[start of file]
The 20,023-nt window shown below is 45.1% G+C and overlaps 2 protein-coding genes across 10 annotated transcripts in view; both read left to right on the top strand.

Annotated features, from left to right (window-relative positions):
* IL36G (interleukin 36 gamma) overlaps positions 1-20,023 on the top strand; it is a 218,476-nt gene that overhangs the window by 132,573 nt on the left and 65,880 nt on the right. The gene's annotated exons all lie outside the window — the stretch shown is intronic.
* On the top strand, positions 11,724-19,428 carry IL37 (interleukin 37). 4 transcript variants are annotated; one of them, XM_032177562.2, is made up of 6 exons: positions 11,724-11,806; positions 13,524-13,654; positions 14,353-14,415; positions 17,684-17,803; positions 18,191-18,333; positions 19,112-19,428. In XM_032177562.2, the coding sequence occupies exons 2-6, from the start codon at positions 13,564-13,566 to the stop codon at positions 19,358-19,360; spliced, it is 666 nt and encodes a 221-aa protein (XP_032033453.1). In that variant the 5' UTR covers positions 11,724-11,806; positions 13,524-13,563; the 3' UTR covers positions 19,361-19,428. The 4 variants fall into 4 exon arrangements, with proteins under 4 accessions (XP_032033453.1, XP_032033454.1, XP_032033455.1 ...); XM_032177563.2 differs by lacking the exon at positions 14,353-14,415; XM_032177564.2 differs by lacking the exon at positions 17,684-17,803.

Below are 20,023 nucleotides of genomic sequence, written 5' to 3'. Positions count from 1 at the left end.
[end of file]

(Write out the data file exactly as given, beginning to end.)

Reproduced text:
The 20,023-nt window shown below is 45.1% G+C and overlaps 2 protein-coding genes across 10 annotated transcripts in view; both read left to right on the top strand.

Annotated features, from left to right (window-relative positions):
* IL36G (interleukin 36 gamma) overlaps positions 1-20,023 on the top strand; it is a 218,476-nt gene that overhangs the window by 132,573 nt on the left and 65,880 nt on the right. The gene's annotated exons all lie outside the window — the stretch shown is intronic.
* On the top strand, positions 11,724-19,428 carry IL37 (interleukin 37). 4 transcript variants are annotated; one of them, XM_032177562.2, is made up of 6 exons: positions 11,724-11,806; positions 13,524-13,654; positions 14,353-14,415; positions 17,684-17,803; positions 18,191-18,333; positions 19,112-19,428. In XM_032177562.2, the coding sequence occupies exons 2-6, from the start codon at positions 13,564-13,566 to the stop codon at positions 19,358-19,360; spliced, it is 666 nt and encodes a 221-aa protein (XP_032033453.1). In that variant the 5' UTR covers positions 11,724-11,806; positions 13,524-13,563; the 3' UTR covers positions 19,361-19,428. The 4 variants fall into 4 exon arrangements, with proteins under 4 accessions (XP_032033453.1, XP_032033454.1, XP_032033455.1 ...); XM_032177563.2 differs by lacking the exon at positions 14,353-14,415; XM_032177564.2 differs by lacking the exon at positions 17,684-17,803.

Below are 20,023 nucleotides of genomic sequence, written 5' to 3'. Positions count from 1 at the left end.